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Just 7 days after the release of Half-Life 2: Episode One, Valve announces the Half-Life Episodic Trilogy and says the trilogy will conclude by Christmas 2007.

“After spending six years creating Half-Life 2, we decided to build HL2’s successor as a trilogy of episodes,” said Gabe Newell, President and co-founder of Valve.

Half-Life 2: Episode Two is released packaged inside The Orange Box along with Team Fortress 2 and Portal.

Half-Life 2: Episode Two is Valve’s second experiment in episodic storytelling and was known for raising the bar for emotional storytelling.

When asked about the notable absence of an Episode Three trailer at the end of Episode Two, David Speyrer (Episode Two’s project lead) states:

“We’re going to try and do something pretty ambitious for that project. We don’t want to over commit.”

When asked if the increasing development time of Episode Three is being caused by the scope of the project or the result of other projects at Valve, Doug Lombardi claims both. He says “… we want the next installment of Half-Life 2 to be really big.” “So I mean, we’re taking more time because it’s a more ambitious project. We also sort of had Left 4 Dead become this big thing in the middle of it that we wanted to spend more time on, and you’ve just got a lot of stuff that we spent this year doing with Team Fortress 2 updates and what have you. So there’s just a lot going on, and then an ambitious project on top of it caused the schedule to move out a little bit from the delta of the last three releases in the franchise.” This information is extremely interesting in hindsight.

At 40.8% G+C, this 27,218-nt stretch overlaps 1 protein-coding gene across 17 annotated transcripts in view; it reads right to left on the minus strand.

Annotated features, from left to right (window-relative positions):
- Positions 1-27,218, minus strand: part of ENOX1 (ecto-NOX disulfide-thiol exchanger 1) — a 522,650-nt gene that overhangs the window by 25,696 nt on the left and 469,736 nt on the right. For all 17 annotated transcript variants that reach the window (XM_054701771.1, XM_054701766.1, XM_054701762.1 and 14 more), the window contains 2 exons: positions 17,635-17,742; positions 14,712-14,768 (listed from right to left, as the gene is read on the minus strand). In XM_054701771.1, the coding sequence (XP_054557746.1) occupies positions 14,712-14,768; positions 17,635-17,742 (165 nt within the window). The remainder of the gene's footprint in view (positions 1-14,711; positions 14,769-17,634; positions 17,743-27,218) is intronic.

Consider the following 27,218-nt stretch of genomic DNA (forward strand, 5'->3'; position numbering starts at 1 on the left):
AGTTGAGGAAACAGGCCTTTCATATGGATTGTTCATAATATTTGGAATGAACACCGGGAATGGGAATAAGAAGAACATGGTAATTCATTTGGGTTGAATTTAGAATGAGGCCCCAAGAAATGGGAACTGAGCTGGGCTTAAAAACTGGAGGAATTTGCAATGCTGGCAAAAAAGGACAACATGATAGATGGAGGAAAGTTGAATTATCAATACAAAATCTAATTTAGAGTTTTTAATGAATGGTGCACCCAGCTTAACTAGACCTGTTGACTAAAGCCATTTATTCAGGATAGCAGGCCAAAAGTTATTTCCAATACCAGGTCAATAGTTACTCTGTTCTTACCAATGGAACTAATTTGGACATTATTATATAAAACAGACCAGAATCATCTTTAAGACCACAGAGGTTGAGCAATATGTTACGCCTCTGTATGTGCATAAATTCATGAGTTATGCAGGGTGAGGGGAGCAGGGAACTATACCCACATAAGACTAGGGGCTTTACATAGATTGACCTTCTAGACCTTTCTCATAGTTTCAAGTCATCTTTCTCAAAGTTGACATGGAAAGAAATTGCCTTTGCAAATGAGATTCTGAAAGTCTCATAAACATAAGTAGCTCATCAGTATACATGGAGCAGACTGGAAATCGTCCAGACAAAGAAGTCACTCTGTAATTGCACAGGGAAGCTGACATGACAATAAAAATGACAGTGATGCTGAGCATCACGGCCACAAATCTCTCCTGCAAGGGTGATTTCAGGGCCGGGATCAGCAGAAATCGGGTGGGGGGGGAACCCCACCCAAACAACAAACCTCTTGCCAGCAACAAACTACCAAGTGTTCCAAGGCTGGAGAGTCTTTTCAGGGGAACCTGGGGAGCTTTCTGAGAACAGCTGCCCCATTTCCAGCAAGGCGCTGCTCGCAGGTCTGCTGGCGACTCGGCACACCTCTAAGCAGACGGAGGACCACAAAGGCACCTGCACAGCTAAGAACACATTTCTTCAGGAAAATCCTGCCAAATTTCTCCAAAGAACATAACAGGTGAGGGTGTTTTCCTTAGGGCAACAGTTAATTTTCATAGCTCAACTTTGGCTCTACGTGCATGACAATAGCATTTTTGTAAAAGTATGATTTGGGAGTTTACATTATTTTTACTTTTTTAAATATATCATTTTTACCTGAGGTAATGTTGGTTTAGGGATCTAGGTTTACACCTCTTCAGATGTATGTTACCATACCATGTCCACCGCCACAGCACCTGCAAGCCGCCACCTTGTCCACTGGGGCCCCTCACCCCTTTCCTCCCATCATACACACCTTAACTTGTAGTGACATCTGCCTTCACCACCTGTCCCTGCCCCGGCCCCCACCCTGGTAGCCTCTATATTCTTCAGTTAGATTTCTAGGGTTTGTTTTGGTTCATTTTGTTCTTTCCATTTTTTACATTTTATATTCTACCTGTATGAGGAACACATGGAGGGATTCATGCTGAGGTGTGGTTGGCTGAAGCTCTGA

Jeremy Bennett, Valve’s art director responsible for Episode Two, is photographed wearing a “Half-Life 3” shirt at Comic-Con 2011. This photo would not be discovered by the Half-Life community until December 26, 2012.


This one borders on the edge of conspiracy-theory but it has been verified and therefore worth mentioning. During the 2015 Steam Holiday Sale alternate reality game (ARG), one of many reddit users going through ARG files finds what appears to be a Half-Life logo and a crowbar. Marc Laidlaw says he was not aware of the ARG and this is not intended as way to announce a new game.

Marc Laidlaw, main writer of the Half-Life series leaves Valve after 18 years. Originally revealed by reddit user TeddyWolf and later confirmed by Eurogamer, this news came as a huge shock to the Half-Life community. In his own words: “I had a good run but lately I have been feeling a need for a break from the collaborative chaos of game production, and a return to more self-directed writing projects.” One can only speculate his motives for retirement.

It's been XXXX days since Gordon was last seen. #WhereIsGordon

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